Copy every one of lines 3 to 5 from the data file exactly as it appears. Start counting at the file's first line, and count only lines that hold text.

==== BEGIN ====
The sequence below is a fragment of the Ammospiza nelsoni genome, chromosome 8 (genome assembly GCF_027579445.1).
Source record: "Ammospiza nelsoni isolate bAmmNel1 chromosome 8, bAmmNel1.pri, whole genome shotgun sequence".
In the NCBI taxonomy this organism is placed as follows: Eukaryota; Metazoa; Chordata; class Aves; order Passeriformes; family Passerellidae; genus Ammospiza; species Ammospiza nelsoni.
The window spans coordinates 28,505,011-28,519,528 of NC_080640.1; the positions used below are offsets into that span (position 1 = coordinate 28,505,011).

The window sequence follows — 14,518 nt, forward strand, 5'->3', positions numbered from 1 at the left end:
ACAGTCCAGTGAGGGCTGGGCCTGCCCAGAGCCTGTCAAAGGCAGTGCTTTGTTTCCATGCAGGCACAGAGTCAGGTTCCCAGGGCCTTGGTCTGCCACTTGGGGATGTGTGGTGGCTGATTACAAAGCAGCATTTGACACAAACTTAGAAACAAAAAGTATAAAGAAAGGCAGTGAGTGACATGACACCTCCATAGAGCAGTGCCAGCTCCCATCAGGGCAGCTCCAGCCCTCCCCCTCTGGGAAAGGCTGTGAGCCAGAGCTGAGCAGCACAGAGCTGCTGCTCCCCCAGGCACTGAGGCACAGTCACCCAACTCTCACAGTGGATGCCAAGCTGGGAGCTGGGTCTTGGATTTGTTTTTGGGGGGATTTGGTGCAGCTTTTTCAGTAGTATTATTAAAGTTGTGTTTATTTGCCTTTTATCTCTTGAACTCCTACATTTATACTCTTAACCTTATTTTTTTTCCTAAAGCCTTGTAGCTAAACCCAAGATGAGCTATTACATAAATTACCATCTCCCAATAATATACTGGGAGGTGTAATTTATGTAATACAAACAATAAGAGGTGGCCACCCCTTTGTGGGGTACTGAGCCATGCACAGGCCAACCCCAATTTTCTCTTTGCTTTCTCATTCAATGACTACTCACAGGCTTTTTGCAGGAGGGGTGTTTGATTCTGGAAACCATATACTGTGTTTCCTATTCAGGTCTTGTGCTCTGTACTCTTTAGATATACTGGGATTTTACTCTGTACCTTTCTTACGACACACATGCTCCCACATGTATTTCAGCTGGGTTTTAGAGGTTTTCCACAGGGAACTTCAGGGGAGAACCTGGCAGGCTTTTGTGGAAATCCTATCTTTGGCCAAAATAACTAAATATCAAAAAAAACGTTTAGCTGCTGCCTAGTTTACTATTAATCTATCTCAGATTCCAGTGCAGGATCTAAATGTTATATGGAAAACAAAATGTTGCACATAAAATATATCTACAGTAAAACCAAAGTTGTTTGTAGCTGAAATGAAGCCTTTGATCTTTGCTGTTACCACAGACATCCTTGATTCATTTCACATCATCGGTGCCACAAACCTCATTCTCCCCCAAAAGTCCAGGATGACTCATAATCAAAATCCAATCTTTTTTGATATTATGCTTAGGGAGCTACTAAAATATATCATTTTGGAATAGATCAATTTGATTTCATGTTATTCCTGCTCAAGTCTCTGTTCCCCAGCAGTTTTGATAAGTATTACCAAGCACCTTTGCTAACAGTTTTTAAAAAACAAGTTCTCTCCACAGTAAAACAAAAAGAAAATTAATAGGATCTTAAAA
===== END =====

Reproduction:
In the NCBI taxonomy this organism is placed as follows: Eukaryota; Metazoa; Chordata; class Aves; order Passeriformes; family Passerellidae; genus Ammospiza; species Ammospiza nelsoni.
The window spans coordinates 28,505,011-28,519,528 of NC_080640.1; the positions used below are offsets into that span (position 1 = coordinate 28,505,011).

The window sequence follows — 14,518 nt, forward strand, 5'->3', positions numbered from 1 at the left end: